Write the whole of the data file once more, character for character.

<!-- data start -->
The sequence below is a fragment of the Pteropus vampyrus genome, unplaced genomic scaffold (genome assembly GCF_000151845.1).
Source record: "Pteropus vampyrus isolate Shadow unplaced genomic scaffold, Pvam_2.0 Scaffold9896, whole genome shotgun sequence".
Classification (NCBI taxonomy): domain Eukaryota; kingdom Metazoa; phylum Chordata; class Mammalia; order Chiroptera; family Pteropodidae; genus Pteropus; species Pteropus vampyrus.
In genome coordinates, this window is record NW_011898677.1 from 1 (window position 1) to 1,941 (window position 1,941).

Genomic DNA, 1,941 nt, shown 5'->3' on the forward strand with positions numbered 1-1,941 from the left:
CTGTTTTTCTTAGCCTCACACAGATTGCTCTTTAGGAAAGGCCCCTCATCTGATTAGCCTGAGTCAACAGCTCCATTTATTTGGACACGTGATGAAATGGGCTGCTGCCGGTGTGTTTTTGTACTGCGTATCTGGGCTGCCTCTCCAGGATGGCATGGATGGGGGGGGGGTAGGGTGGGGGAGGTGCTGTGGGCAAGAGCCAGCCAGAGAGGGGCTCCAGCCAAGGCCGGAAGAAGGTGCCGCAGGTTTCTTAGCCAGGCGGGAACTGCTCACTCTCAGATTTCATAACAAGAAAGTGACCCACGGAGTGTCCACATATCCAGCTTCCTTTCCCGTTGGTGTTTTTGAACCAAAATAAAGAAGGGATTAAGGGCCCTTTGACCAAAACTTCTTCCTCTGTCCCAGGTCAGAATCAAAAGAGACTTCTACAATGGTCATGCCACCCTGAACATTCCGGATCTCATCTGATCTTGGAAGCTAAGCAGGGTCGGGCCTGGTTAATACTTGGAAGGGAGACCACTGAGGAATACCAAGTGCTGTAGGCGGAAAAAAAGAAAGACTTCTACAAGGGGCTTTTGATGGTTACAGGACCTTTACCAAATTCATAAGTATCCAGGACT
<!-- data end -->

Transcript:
The sequence below is a fragment of the Pteropus vampyrus genome, unplaced genomic scaffold (genome assembly GCF_000151845.1).
Source record: "Pteropus vampyrus isolate Shadow unplaced genomic scaffold, Pvam_2.0 Scaffold9896, whole genome shotgun sequence".
Classification (NCBI taxonomy): domain Eukaryota; kingdom Metazoa; phylum Chordata; class Mammalia; order Chiroptera; family Pteropodidae; genus Pteropus; species Pteropus vampyrus.
In genome coordinates, this window is record NW_011898677.1 from 1 (window position 1) to 1,941 (window position 1,941).

Genomic DNA, 1,941 nt, shown 5'->3' on the forward strand with positions numbered 1-1,941 from the left:
CTGTTTTTCTTAGCCTCACACAGATTGCTCTTTAGGAAAGGCCCCTCATCTGATTAGCCTGAGTCAACAGCTCCATTTATTTGGACACGTGATGAAATGGGCTGCTGCCGGTGTGTTTTTGTACTGCGTATCTGGGCTGCCTCTCCAGGATGGCATGGATGGGGGGGGGGTAGGGTGGGGGAGGTGCTGTGGGCAAGAGCCAGCCAGAGAGGGGCTCCAGCCAAGGCCGGAAGAAGGTGCCGCAGGTTTCTTAGCCAGGCGGGAACTGCTCACTCTCAGATTTCATAACAAGAAAGTGACCCACGGAGTGTCCACATATCCAGCTTCCTTTCCCGTTGGTGTTTTTGAACCAAAATAAAGAAGGGATTAAGGGCCCTTTGACCAAAACTTCTTCCTCTGTCCCAGGTCAGAATCAAAAGAGACTTCTACAATGGTCATGCCACCCTGAACATTCCGGATCTCATCTGATCTTGGAAGCTAAGCAGGGTCGGGCCTGGTTAATACTTGGAAGGGAGACCACTGAGGAATACCAAGTGCTGTAGGCGGAAAAAAAGAAAGACTTCTACAAGGGGCTTTTGATGGTTACAGGACCTTTACCAAATTCATAAGTATCCAGGACT